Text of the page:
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In a way, the institution of the much-debated and occasionally-mocked USA vs. the World format for the All-Star Game did exactly what it was supposed to do. And yet in many others, the announcement of the first ever starting lineups under this format last night only underscored how sloppily this was put together and how much there is to clean up for 2018.

There were few changes since the previous round of voting with Xander Bogaerts over Carlos Correa on the world team being the only verdict that carried any drama last night. But in case anyone missed it: here are the starting lineups, which were announced in the first of two prime time broadcasts, the second with the pitchers and reserves coming tonight.

Position

USA

World

C

Yasmani Grandal (LAD)

Yadier Molina (STL)

1B

Paul Goldschmidt (ARI)

Jose Abreu (CHW)

2B

Kolten Wong (STL)

Jose Altuve (HOU)

3B

Matt Carpenter (STL)

Adrian Beltre (TB)

SS

Trea Turner (WAS)

Xander Bogaerts (BOS)

OF

Jason Heyward (STL)

Yasiel Puig (WAS)

OF

Mike Trout (LAA)

Yoenis Cespedes (DET)

OF

Bryce Harper (WAS)

Jose Bautista (NYY)

DH

Mark Trumbo (ATL)

Miguel Cabrera (DET)

In the spirit of generosity, let’s start with what went right, and it comes down to the reason that this rule was instituted – to give every fanbase a chance.

Just like in 2016 when the Cardinals were able to parlay the high from their World Series victory and the us-against-the-world attitude leftover from the hacking scandal into the first ever clean sweep of the NL All-Star starting spots, one fanbase did overrepresent itself in the voting. However unlike when it was AL vs. NL, one team taking over didn’t necessarily mean every other team in its league was doomed.

The change away from AL-NL, just the latest step in the gradual erosion of meaning of the leagues, made it so that even when the Cardinals stuffed the ballot box instead, it didn’t shut out other NL stars like Yasmani Grandal and Yasiel Puig – every fanbase had a chance. That pair rode a strong Cuban voting contingent as the effects of openness in the island nation were seen in yet another place.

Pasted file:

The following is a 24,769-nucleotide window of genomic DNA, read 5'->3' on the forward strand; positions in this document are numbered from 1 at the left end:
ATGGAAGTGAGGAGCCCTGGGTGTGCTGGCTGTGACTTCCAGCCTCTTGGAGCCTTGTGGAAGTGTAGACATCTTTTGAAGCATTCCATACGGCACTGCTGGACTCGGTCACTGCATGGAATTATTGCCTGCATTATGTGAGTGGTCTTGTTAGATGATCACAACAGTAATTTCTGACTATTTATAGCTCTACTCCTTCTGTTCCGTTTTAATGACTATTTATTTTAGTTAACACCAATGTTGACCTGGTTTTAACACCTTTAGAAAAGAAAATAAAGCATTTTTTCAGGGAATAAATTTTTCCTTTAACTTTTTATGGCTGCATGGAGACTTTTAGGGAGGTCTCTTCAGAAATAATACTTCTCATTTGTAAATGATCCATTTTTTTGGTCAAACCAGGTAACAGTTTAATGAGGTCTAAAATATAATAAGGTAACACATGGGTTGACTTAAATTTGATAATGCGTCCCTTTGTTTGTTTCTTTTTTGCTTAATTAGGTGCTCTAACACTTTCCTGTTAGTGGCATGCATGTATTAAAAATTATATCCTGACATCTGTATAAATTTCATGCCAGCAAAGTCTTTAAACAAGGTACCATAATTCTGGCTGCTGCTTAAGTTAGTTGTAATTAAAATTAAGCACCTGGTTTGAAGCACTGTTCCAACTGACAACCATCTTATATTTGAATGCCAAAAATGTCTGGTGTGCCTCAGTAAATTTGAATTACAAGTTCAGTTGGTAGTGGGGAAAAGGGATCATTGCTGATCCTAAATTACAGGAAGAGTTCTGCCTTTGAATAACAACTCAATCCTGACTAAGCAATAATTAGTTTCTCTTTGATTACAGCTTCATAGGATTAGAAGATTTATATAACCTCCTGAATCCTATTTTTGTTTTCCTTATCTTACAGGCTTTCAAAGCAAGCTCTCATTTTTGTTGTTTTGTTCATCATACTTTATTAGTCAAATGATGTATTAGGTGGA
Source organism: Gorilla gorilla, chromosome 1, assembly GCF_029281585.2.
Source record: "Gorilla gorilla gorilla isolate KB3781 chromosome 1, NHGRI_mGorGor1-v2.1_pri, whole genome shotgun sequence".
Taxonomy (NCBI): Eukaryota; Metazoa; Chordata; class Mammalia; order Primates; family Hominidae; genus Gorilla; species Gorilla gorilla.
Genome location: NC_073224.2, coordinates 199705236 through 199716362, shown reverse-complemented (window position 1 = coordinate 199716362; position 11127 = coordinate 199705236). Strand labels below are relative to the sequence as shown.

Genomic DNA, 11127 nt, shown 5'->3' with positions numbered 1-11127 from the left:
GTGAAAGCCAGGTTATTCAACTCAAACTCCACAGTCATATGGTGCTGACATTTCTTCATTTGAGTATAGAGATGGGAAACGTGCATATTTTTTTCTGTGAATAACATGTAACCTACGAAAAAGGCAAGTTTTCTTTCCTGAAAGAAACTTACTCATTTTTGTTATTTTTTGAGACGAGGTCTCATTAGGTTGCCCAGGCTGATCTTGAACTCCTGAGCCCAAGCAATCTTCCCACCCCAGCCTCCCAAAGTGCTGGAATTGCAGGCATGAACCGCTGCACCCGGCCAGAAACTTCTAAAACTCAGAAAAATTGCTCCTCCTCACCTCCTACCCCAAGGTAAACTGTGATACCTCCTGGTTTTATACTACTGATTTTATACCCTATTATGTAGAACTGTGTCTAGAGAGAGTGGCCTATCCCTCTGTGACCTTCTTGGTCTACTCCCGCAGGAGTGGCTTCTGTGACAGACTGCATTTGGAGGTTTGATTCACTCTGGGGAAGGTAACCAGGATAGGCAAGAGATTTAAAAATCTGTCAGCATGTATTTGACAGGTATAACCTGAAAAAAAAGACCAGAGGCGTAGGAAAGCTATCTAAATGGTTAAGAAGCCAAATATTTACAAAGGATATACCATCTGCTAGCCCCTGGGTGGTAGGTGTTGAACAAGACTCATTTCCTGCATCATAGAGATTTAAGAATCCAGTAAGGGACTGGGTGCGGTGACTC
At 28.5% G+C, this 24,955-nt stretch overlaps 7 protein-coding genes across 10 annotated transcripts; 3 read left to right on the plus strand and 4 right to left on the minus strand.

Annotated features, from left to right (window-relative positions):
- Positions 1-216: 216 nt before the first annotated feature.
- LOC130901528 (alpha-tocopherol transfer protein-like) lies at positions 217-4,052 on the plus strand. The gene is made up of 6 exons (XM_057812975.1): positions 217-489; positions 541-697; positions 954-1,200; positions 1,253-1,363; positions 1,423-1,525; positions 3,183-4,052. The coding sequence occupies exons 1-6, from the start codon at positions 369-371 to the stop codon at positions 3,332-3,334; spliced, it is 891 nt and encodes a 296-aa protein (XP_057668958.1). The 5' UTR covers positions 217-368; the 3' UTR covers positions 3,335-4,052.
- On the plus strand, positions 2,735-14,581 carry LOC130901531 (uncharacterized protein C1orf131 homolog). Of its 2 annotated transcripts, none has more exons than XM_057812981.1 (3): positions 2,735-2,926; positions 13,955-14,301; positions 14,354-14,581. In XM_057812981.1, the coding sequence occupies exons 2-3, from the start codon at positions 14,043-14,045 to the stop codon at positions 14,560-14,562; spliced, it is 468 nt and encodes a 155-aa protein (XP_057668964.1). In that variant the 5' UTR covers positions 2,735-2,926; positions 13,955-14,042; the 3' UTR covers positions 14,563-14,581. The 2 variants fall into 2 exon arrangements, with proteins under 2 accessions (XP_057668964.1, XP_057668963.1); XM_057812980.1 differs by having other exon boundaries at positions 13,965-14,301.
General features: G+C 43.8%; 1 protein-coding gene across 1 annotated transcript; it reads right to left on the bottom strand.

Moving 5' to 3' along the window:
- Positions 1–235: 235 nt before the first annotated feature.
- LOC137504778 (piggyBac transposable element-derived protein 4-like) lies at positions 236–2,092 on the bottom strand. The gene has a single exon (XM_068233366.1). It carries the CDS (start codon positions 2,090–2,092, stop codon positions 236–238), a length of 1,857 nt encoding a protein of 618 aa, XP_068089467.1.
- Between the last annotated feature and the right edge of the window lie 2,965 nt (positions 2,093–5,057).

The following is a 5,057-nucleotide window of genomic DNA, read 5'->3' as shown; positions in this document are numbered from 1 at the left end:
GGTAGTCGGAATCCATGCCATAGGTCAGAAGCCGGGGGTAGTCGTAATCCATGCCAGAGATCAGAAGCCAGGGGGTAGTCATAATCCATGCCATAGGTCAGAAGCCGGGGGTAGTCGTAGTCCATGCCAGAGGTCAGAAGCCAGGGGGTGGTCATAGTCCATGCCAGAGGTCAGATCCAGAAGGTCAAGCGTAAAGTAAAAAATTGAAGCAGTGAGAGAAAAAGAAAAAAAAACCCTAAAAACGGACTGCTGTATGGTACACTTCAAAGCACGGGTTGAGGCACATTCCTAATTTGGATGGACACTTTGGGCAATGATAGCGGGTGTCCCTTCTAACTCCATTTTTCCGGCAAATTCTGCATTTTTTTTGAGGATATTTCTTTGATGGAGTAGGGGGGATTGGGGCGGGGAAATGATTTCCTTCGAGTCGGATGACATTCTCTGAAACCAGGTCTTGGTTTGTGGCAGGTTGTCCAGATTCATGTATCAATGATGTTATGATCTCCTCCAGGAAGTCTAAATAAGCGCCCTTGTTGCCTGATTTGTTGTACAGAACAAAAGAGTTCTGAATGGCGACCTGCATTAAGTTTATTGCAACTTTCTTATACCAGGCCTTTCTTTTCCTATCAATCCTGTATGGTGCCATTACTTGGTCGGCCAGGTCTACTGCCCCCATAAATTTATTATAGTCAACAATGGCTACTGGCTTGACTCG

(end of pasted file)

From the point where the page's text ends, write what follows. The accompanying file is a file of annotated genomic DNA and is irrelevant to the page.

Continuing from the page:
It may have been the elimination of straight-ticket voting. The Cardinals got four across the finish line, and they weren’t all deserved, but just by having some of their players show up on each ballot and have fans have to put some effort into finding them and filling the other spots, it may have dissuaded some of the straight-ticket funny business.

As we look back on the voting process and await the rest of the rosters, however, there are a number of issues – some that were predictable and some that clarified as we saw the voting come down.

The “Who’s an American” controversy was a big deal

This problem was recognized immediately, but with the rush to get the ballots out, there wasn’t much MLB could do. For 2018, which should have been the first year of this all along, expect some of the rigidity to go away.

Their decision – that if you were draft-eligible from a school in one of the 50 U.S. states, you’re wearing Red, White and Blue – not only continued to be a subject of gripes, but did have a very real effect on the team. Even with Trea Turner’s sensational play in the Nationals’ run to the title last year, there’s almost no chance he would have beaten out Carlos Correa had the Puerto Rican-born shortstop been listed under the U.S. flag. (He shouldn’t have beaten out Francisco Lindor either, but voters gonna vote.)

On the other hand, Jose Fernandez would have been Bengie Molina’s no-brainer choice to start for Team World, but since he was drafted out of a Florida high school, he may have to piggyback Max Scherzer on Team USA.